Mark Schlosberg is the National Organizing Director, and is responsible for developing strategies for Food & Water Watch’s national campaigns and managing the Organizing Department. For over 15 years, Mark has developed and carried out organizing and advocacy campaigns on a wide range of environmental, racial justice, and civil liberties issues. At Food & Water Watch since 2008, Mark was previously Western Regional Director and is based in San Francisco. Before joining Food & Water Watch, Mark worked as a policy director at the American Civil Liberties Union of Northern California where he authored numerous reports and lead campaigns on issues ranging from civilian oversight of the police to government surveillance and privacy. Mark has a J.D. from New York University and a B.A. in Economics from University of California at Berkeley. He can be reached at mschlosberg(at)fwwatch(dot)org.
Jorge Aguilar is the Southern Region Director, who has mostly been working in the Southeast region of the U.S. He has been focusing on helping citizen and coalition partners in stopping the privatization of their water utilities in Alabama, Florida, and New Jersey. He has also been very involved in the fight against companies that have been bottling and selling water in Florida. Most recently, he has been working to gains support for a Clean Water Trust Fund that would provide more federal funding for water infrastructure projects. He previously worked as a labor organizer for SEIU in Ohio, Kentucky, and West Virginia. Jorge has an M.A. in Communications from the University of Florida.
Sarah Alexander is the Education & Outreach Director. She directs Food & Water Watch’s Online campaigns, as well as special events and outreach to new communities. Sarah has worked on issues related to food sovereignty, genetic engineering, and local food security. Her background is in community organizing, strategic campaigning and legislative campaigns, having previously worked with Green Corps, the White Earth Land Recovery Project, and the American Community Gardening Association. Sarah is a graduate of Northwestern University, where she studied English. She can be reached at salexander(at)fwwatch(org).
Alison Auciello is an organizer working in Ohio. Her background is in community outreach and fundraising around environmental and consumer rights issues. Before joining Food & Water Watch, Alison worked with Ohio Citizen Action on manufacturing and landfill pollution issues, and most extensively on coal pollution issues. She has contributed to successful campaigns to stop new coal plants from being built in Ohio, advocated for closure of the oldest and dirtiest coal plants, and worked toward an end to mountaintop removal. Alison can be reached at aauciello(at)fwwatch(dot)org.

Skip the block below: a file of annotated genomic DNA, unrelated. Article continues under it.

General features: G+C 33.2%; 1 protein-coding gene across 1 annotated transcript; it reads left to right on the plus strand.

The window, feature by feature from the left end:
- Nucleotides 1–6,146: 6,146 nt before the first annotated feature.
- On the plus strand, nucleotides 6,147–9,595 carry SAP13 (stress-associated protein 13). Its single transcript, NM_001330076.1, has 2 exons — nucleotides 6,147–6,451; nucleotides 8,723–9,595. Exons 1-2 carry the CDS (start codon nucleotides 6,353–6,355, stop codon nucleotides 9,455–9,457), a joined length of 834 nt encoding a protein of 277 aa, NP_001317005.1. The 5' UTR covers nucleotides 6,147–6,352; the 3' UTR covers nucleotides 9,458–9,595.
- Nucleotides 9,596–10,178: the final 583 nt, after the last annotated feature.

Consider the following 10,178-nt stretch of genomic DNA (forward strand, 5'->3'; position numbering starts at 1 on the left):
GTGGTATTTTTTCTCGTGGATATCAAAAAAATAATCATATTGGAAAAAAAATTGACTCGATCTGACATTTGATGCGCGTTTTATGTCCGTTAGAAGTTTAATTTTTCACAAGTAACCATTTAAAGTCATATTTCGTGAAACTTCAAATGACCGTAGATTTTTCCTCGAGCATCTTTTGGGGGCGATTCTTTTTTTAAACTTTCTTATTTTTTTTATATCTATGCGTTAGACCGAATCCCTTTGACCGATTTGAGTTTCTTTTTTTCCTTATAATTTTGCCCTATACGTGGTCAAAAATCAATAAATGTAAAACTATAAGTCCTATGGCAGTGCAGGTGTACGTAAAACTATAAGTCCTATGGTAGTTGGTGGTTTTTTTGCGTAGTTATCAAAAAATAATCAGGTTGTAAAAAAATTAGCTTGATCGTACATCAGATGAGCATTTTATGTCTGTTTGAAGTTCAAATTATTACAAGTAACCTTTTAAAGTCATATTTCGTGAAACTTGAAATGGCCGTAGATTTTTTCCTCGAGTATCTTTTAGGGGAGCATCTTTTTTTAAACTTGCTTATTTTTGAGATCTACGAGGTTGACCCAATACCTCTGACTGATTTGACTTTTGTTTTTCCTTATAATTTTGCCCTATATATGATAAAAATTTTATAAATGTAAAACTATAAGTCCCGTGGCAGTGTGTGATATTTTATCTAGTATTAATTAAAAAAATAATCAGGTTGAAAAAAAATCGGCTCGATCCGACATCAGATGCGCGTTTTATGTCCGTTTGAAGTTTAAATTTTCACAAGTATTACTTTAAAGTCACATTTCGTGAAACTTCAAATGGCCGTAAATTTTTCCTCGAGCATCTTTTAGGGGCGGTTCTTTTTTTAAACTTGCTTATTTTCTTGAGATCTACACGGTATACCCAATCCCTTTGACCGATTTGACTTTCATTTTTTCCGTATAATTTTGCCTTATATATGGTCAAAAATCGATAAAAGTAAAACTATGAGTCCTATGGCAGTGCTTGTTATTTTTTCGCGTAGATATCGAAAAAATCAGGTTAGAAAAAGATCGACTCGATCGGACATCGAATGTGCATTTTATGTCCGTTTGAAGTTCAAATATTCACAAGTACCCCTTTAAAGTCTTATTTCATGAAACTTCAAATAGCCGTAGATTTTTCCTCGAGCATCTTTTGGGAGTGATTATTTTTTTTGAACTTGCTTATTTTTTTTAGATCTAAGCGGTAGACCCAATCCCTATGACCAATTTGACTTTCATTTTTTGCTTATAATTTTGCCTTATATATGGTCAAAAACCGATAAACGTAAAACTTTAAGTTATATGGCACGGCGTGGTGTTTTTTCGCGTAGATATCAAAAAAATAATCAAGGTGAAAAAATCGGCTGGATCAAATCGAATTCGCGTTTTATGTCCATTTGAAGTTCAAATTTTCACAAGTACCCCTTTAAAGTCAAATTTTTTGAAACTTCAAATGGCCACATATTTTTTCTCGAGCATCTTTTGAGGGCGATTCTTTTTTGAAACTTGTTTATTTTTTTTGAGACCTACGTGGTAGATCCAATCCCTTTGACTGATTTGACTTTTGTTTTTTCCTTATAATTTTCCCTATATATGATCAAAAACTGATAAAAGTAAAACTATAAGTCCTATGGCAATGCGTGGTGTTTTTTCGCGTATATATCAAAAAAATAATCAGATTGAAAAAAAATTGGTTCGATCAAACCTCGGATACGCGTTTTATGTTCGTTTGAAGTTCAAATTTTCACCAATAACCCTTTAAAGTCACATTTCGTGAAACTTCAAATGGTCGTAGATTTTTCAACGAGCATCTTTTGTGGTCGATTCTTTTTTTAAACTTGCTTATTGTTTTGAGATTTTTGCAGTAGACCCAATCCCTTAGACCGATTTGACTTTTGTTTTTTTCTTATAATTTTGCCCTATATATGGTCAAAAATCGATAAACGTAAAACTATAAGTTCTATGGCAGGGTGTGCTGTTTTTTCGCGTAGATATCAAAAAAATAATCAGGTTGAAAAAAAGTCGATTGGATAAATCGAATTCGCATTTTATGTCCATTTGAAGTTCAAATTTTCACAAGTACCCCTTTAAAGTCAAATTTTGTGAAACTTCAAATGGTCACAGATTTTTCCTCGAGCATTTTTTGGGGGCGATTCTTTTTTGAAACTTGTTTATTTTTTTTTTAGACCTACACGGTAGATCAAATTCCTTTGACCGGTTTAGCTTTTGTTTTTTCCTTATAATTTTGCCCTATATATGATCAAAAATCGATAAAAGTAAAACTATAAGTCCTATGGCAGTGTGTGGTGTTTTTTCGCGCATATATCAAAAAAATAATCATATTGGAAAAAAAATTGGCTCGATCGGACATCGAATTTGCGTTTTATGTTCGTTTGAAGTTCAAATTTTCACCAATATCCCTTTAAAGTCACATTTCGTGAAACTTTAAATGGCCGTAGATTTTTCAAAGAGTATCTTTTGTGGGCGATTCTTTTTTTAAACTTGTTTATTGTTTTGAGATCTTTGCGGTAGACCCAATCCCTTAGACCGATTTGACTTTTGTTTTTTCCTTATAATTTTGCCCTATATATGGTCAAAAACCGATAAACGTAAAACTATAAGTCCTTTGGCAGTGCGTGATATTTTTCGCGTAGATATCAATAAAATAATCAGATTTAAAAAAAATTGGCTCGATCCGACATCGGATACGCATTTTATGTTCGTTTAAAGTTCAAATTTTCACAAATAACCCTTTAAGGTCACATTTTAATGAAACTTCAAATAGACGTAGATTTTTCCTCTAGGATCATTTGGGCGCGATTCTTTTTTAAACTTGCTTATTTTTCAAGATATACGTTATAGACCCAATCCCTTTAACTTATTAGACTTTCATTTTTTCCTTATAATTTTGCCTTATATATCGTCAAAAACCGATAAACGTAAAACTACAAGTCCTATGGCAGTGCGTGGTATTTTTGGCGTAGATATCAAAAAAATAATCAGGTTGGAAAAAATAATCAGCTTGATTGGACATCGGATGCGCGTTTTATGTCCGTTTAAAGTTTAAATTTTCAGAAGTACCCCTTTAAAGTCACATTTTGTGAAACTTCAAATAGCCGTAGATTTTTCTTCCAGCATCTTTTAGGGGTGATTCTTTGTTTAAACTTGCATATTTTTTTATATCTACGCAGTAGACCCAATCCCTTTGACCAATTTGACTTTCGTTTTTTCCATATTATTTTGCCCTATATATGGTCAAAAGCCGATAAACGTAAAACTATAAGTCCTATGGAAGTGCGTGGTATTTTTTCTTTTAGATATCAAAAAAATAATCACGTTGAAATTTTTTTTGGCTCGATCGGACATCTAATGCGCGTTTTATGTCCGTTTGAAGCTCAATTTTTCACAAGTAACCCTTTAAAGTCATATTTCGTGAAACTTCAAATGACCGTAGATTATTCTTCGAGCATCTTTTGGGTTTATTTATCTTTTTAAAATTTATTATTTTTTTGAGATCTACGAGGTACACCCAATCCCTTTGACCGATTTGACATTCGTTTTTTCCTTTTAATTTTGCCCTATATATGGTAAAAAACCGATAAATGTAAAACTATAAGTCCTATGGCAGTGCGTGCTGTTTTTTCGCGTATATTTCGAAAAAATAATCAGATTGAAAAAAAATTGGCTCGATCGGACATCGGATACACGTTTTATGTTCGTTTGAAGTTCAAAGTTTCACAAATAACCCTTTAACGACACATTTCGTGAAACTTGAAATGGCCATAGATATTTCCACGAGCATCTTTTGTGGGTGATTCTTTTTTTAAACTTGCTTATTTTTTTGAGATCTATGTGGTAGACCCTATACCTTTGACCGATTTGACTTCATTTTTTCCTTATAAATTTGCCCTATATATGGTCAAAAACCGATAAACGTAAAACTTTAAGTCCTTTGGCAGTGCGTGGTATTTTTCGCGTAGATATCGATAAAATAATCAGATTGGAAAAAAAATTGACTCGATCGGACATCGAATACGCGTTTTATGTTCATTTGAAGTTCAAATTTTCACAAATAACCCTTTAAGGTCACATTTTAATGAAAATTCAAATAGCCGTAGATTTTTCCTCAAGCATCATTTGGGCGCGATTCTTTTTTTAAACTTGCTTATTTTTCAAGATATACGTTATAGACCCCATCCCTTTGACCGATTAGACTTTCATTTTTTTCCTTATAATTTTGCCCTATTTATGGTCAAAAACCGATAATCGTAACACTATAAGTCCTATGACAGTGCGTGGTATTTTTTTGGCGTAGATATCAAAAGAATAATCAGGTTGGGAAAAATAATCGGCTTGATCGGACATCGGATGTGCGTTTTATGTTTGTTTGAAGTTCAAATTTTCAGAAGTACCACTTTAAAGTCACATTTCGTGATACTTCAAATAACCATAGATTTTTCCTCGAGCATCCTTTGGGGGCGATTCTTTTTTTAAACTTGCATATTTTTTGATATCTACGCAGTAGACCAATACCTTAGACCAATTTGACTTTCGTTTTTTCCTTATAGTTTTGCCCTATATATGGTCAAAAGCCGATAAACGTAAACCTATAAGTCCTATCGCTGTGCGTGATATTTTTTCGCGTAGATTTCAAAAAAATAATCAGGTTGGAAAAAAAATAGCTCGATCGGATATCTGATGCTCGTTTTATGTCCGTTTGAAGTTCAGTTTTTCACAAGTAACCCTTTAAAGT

Alex Beauchamp is the Northeast Region Director at Food & Water Watch. Based in the Brooklyn office, Alex oversees all organizing efforts in New York and the Northeast. Alex has worked on issues related to fracking, factory farms, genetic engineering, and water privatization at Food & Water Watch since 2009. His background is in legislative campaigning, and community and electoral organizing. Before joining Food & Water Watch, Alex worked for Grassroots Campaigns, Inc., where he worked on several campaigns including organizing support for renewable energy in Colorado, fundraising, and running get-out-the-vote operations. Alex graduated from Carleton College with a degree in political science. He can be reached at abeauchamp(at)fwwatch(org).
Meredith Begin is an Outreach and Education Organizer. She works to craft our online campaigns, helps coordinate Food & Water Watch’s national presence and campaigns, and engages with Food & Water Watch members. Meredith came to us as the Program & Administrative Assistant, where she honed her knowledge of our issues and strategies and later joined the organizing team. She has extensive experience organizing on our campaign to stop Factory Fish Farms and promote Fair Fishing. Outside of work, Meredith is very involved in her community and spends time organizing around sustainable transportation with special attention on bicycling. She holds a B.A. from the University of Michigan. She can be reached at mbegin(at)fwwatch(dot)org.